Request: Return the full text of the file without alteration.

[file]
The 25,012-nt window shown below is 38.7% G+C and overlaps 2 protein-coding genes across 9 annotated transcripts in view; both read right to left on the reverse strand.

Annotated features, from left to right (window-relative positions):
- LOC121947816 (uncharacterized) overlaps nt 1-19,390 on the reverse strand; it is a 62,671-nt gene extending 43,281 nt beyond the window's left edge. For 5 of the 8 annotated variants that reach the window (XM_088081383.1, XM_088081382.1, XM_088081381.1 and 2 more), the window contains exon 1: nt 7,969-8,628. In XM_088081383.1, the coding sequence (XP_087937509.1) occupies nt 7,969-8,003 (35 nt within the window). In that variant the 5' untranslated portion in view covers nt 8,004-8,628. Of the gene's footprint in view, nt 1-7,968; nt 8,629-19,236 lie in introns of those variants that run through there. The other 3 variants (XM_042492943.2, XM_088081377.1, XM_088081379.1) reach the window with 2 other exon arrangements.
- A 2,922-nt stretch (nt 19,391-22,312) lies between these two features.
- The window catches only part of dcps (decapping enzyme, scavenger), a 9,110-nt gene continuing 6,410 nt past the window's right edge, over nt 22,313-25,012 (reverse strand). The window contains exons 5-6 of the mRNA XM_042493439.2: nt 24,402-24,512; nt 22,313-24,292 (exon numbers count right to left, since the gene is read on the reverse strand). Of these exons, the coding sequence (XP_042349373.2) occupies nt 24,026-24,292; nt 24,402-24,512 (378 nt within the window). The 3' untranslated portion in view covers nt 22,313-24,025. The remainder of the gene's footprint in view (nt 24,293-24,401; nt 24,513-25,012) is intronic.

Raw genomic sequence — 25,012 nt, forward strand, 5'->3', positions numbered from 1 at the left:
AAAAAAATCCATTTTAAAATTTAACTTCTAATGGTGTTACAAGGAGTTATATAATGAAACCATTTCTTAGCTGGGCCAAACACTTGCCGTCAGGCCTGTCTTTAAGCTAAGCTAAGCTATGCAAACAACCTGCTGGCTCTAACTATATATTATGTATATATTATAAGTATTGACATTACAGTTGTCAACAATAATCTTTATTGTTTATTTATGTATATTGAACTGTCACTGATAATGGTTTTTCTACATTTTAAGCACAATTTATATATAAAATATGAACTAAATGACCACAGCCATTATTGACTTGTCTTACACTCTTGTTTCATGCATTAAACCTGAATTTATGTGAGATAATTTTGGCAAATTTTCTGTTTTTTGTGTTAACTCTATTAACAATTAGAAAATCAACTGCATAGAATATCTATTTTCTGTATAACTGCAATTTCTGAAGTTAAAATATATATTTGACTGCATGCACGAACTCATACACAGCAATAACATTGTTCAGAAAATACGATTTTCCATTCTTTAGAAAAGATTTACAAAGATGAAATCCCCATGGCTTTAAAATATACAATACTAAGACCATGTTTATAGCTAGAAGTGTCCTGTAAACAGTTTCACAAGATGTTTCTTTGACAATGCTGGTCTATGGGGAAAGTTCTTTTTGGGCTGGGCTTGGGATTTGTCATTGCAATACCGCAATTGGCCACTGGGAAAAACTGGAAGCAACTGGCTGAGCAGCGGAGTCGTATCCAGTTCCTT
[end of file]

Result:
The 25,012-nt window shown below is 38.7% G+C and overlaps 2 protein-coding genes across 9 annotated transcripts in view; both read right to left on the reverse strand.

Annotated features, from left to right (window-relative positions):
- LOC121947816 (uncharacterized) overlaps nt 1-19,390 on the reverse strand; it is a 62,671-nt gene extending 43,281 nt beyond the window's left edge. For 5 of the 8 annotated variants that reach the window (XM_088081383.1, XM_088081382.1, XM_088081381.1 and 2 more), the window contains exon 1: nt 7,969-8,628. In XM_088081383.1, the coding sequence (XP_087937509.1) occupies nt 7,969-8,003 (35 nt within the window). In that variant the 5' untranslated portion in view covers nt 8,004-8,628. Of the gene's footprint in view, nt 1-7,968; nt 8,629-19,236 lie in introns of those variants that run through there. The other 3 variants (XM_042492943.2, XM_088081377.1, XM_088081379.1) reach the window with 2 other exon arrangements.
- A 2,922-nt stretch (nt 19,391-22,312) lies between these two features.
- The window catches only part of dcps (decapping enzyme, scavenger), a 9,110-nt gene continuing 6,410 nt past the window's right edge, over nt 22,313-25,012 (reverse strand). The window contains exons 5-6 of the mRNA XM_042493439.2: nt 24,402-24,512; nt 22,313-24,292 (exon numbers count right to left, since the gene is read on the reverse strand). Of these exons, the coding sequence (XP_042349373.2) occupies nt 24,026-24,292; nt 24,402-24,512 (378 nt within the window). The 3' untranslated portion in view covers nt 22,313-24,025. The remainder of the gene's footprint in view (nt 24,293-24,401; nt 24,513-25,012) is intronic.

Raw genomic sequence — 25,012 nt, forward strand, 5'->3', positions numbered from 1 at the left:
AAAAAAATCCATTTTAAAATTTAACTTCTAATGGTGTTACAAGGAGTTATATAATGAAACCATTTCTTAGCTGGGCCAAACACTTGCCGTCAGGCCTGTCTTTAAGCTAAGCTAAGCTATGCAAACAACCTGCTGGCTCTAACTATATATTATGTATATATTATAAGTATTGACATTACAGTTGTCAACAATAATCTTTATTGTTTATTTATGTATATTGAACTGTCACTGATAATGGTTTTTCTACATTTTAAGCACAATTTATATATAAAATATGAACTAAATGACCACAGCCATTATTGACTTGTCTTACACTCTTGTTTCATGCATTAAACCTGAATTTATGTGAGATAATTTTGGCAAATTTTCTGTTTTTTGTGTTAACTCTATTAACAATTAGAAAATCAACTGCATAGAATATCTATTTTCTGTATAACTGCAATTTCTGAAGTTAAAATATATATTTGACTGCATGCACGAACTCATACACAGCAATAACATTGTTCAGAAAATACGATTTTCCATTCTTTAGAAAAGATTTACAAAGATGAAATCCCCATGGCTTTAAAATATACAATACTAAGACCATGTTTATAGCTAGAAGTGTCCTGTAAACAGTTTCACAAGATGTTTCTTTGACAATGCTGGTCTATGGGGAAAGTTCTTTTTGGGCTGGGCTTGGGATTTGTCATTGCAATACCGCAATTGGCCACTGGGAAAAACTGGAAGCAACTGGCTGAGCAGCGGAGTCGTATCCAGTTCCTT